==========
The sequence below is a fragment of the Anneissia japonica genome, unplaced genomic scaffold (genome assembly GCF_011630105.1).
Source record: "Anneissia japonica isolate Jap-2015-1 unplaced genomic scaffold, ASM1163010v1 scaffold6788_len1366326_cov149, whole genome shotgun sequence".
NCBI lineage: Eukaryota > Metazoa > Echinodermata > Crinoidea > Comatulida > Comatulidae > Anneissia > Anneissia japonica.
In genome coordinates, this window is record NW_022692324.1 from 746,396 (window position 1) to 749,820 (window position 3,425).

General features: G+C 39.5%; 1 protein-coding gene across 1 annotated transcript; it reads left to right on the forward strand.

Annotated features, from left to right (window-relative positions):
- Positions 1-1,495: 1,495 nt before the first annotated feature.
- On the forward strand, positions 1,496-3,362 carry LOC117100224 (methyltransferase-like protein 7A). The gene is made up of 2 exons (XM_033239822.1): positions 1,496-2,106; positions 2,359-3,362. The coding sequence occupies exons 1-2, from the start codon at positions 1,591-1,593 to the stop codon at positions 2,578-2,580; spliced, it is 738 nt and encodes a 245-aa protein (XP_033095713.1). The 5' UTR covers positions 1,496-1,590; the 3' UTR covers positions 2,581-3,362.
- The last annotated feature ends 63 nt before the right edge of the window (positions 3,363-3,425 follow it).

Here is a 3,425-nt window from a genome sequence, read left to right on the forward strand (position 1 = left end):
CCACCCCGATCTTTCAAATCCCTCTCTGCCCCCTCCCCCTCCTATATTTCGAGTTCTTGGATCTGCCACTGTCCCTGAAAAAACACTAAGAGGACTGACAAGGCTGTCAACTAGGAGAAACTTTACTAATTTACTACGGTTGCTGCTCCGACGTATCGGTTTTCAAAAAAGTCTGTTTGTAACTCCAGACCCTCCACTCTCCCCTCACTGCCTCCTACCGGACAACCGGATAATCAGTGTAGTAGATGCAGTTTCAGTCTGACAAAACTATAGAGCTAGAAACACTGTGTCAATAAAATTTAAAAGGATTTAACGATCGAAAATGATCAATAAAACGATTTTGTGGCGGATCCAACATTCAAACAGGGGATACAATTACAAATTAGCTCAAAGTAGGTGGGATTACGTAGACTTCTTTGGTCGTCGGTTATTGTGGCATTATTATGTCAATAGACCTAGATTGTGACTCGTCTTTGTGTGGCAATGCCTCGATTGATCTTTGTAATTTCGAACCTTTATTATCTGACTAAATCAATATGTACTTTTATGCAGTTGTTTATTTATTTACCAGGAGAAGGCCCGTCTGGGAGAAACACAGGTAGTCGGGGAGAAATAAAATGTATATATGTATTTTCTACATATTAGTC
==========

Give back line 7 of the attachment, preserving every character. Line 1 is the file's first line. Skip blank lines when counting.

- Positions 1-1,495: 1,495 nt before the first annotated feature.